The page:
As I said, there is no reason, besides the license, to switch the system's compiler to LLVM. If you want to write a compiler/virtual machine/whatever yourself, then LLVM is what you should use, but, as a system compiler, switching to it (besides the license difference) is pointless.

                          And no, its not the same - ICC is not free software


                          What's wrong with the BSD license? Nothing, really, except it allows everyone to plagiarize your work without giving anything back. Cedega, remember how it got created? That made WINE change its license to LGPL. I'm a developer myself, and if I release something as open/free software I don't want any proprietary company to steal my work, and GPL helps me with that. The only thing it restricts is the theft of my work.


                          'Contibutors'? I think you've used the wrong word. Linux has way more contributors than BSD ever had. (You read Phoronix, right? So you should know that BSD is lagging behind Linux in many aspects.)
                          I hadn't seen this when it was posted, but I would like to say that it is really hypocritical to open source your code and then talk about people stealing it when you don't like what they do with it. If everyone felt the same as you, no one would have ever "stolen" the BSD TCP/IP stack and the internet would not exist as it does today.

                          By the way, the latest reports on the LLVM/Clang effort in FreeBSD indicate that most people can use it to compile world without a problem.

                          Originally posted by Sprewell View Post
                          I'm the guy behind that subscription model for Chromium on FreeBSD: please try reading the actual report, rather than responding to a brief summary. The patches are continually made available to Chromium devs and the report even links to a useful subscriber-funded fix that was already pushed back upstream and committed. Duplicated effort? You think they would support BSD at all if not for the work us BSD enthusiasts have put in? As for why the patches are kept closed, that should be clear: it's to raise money for development. I tried donations before and all of 4 people donated. If open source had to rely only on donations of time and money, it wouldn't run a toaster, let alone all the things it does today.
                          Have you tried opening a bug report asking the chromium developers to support FreeBSD?
                          Last edited by Shining Arcanine; 10-26-2011, 04:25 AM.

                          Comment


                          • #14
                            First off, this thread is over a year and a half old.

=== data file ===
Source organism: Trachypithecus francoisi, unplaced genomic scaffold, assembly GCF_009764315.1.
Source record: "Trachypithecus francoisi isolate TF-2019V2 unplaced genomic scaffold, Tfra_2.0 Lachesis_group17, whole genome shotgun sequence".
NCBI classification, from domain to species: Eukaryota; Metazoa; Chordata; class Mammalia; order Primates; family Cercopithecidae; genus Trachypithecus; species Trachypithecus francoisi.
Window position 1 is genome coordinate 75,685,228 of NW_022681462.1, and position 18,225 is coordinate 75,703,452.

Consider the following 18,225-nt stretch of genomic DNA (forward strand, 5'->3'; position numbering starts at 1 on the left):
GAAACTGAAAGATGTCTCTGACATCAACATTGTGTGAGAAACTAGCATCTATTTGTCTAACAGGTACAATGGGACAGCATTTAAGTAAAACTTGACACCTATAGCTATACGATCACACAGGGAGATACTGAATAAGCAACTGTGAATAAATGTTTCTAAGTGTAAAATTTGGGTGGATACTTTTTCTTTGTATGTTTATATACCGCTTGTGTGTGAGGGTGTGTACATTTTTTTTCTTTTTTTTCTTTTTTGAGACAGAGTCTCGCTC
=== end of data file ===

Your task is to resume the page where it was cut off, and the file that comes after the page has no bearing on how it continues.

That being said, I noticed the clang website still lies about GCC.

                            "GCC is licensed under the GPL license. clang uses a BSD license, which allows it to be used by projects that do not themselves want to be GPL."

                            Compiling something with GCC does not mean that what you compile has to be licensed under the GPL. Only derivative works of GCC itself would have to be licensed under the GPL, a compiled project is not a derived work.

                            Compiling something against GNU libc does not mean that what you compile has to be licensed under the GPL. GNU libc is licensed under the LGPL, which does not require software linking to it to be under the same license.

                            Opera is compiled using GCC and is linked to GNU libc. This is perfectly OK, they aren't violating any licenses in doing so.


                            Since clang is basically Apple and BSD stuff, it makes sense that their religious hatred of the GPL would factor into this, but outright lies are just offensive. It would be more honest to say "We hate the GPL because it doesn't let us steal and not give back. GCC is licensed under the GPL. We must NIH our own compiler. EXTERMINATE EXTERMINATE!!!!"



                            GPL MUST BE EXTERMINATED!!! BSD OPERATING SYSTEMS ARE SUPERIOR BECAUSE THEY HAVE NO CONCEPT OF ELEGANCE!!! USE YOUR SOUND AND VIDEO CARD LIKE IT IS 1999!!! OBEY!!! OBEY!!!


                            Comment


                            • #15
                              Originally posted by DaemonFC View Post
                              That being said, I noticed the clang website still lies about GCC.

                              "GCC is licensed under the GPL license. clang uses a BSD license, which allows it to be used by projects that do not themselves want to be GPL."
                              I think the statement refers to projects which integrate the compiler as part of the project itself (eg some of the Gallium3D graphics drivers include llvm, and IIRC clover uses Clang and llvm), not projects which are merely compiled with gcc or Clang/llvm.